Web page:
Rainbird/Magnetic Scrolls, £15.95 disk only
From Kerovnia and The Guild of Thieves to Aquitania and the magician of Turani — Magnetic Scrolls’ latest adventure deals with a land in which luck is running out. The good fortune of Aquitania depends on the safekeeping of the bracelet created by its wise magician. The bracelet and its five lucky charms have become separated through the machinations of the notorious Green Witches in a bid for control of the kingdom. Meanwhile, in households everywhere, the odds are stacked in favour of misfortune: the land is jinxed.
Finding the right bus home seems an unusual stroke of luck — until you get run over disembarking. You recover your senses and realise that only a guardian angel could have prevented you from dying. Seconds later the Guardian (certainly not an angel by the looks of his sleazy herringbone overcoat) appears before you. In between bites of a cheese sandwich he hands you a memo and tells you that you have been chosen to recover the charms and use the bracelet to defeat the witches. Mission accomplished, he promptly disappears.
Although you begin on home ground outside your own front gate, a little exploration soon takes you to more exotic locations. Snorkelling, mousecatching, negotiating artificial waterfalls and underground passages are skills which must be acquired in the course of the adventure. The descriptions are well crafted and absorbing to read. A great deal of work has gone into including even more details than in previous Magnetic Scrolls adventures; the EXAMINE command almost always yields an atmospheric and humorous reply.
Aquitania’s characters are depicted realistically. Burly bakers and prim postmistresses are oblivious to the seriousness of your quest — they’re far too busy with their own lives. To get them to break off and pay attention it is necessary to project your imagination towards their needs rather than your own. Interaction is often a matter of tactful co-operation.
Object orientated puzzles are of more than average difficulty but none of them are insolubly obscure. There are often several ways of completing a puzzle and all of them are logical, though some may require activation of more than the average number of brain cells. What seems obvious at first often turns out to be a red herring; the game has a nasty sense of humour.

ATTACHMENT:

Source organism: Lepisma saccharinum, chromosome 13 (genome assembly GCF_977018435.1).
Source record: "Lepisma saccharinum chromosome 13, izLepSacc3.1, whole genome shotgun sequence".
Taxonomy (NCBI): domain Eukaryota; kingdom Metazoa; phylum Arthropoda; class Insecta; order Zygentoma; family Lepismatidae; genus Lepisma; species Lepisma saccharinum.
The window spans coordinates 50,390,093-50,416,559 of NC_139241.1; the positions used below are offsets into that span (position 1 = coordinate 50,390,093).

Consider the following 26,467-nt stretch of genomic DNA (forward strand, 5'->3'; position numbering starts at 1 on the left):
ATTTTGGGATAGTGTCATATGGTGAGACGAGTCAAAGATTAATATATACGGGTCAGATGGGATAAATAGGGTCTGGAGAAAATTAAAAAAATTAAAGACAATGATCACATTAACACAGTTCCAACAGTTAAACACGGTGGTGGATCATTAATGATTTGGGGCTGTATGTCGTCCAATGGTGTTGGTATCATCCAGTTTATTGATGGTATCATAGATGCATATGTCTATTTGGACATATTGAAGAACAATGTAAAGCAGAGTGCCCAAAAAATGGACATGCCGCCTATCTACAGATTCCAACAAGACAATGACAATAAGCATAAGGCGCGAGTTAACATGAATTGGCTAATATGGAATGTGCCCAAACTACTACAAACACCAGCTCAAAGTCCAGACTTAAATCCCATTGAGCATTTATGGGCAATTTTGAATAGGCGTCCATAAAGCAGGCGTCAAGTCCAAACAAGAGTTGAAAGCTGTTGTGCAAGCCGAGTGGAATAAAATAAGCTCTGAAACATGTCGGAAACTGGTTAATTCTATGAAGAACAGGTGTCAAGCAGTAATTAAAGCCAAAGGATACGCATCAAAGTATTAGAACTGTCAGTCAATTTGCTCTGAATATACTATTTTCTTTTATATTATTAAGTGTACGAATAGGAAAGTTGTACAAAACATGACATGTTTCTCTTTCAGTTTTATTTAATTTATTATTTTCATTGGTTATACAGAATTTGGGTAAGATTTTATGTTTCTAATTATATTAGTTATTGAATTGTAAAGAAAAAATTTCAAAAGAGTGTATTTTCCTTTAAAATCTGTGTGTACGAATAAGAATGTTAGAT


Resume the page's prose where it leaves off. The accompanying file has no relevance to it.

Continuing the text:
Death is an impossibility (an innovative feature in an adventure game) as the Guardian always appears in time to save you. This makes the game accessible to beginners as well as seasoned adventurers and does nothing to reduce the element of risk: false moves early on can still cripple progress later in the game. Fortunately there is a SAVE (though no RAMSAVE) option.
Magnetic Scrolls’ parsing improves with every game, and Jinxter accepts most complex sentences and synonyms. Surprisingly, the GO TO command introduced in The Guild of Thieves is absent, possibly because the complexity of the landscape would have made it too difficult to implement.
One small drawback, noticeable because it’s practically the only one, is the longwindedness of some necessary game procedures. You may be standing by a door with the relevant key in your hand yet you still have to type in several commands if you want to go through it (UNLOCK DOOR WITH RUSTY KEY, OPEN DOOR, ENTER). The process is even more laborious where complex actions, for example striking a match, are concerned. No special skill is required to work out how to open a box of matches and take out a match, so why the need for a series of pedantic commands? A feature which allows the program to perform the action for you would have been a welcome addition to an otherwise excellent game.
The Pawn was open to charges of obscurity; The Guild of Thieves improved on that and Jinxter shows even further improvements. Its quality is apparent from packaging to plot and can only leave you wondering what weird and wonderful developments the future holds.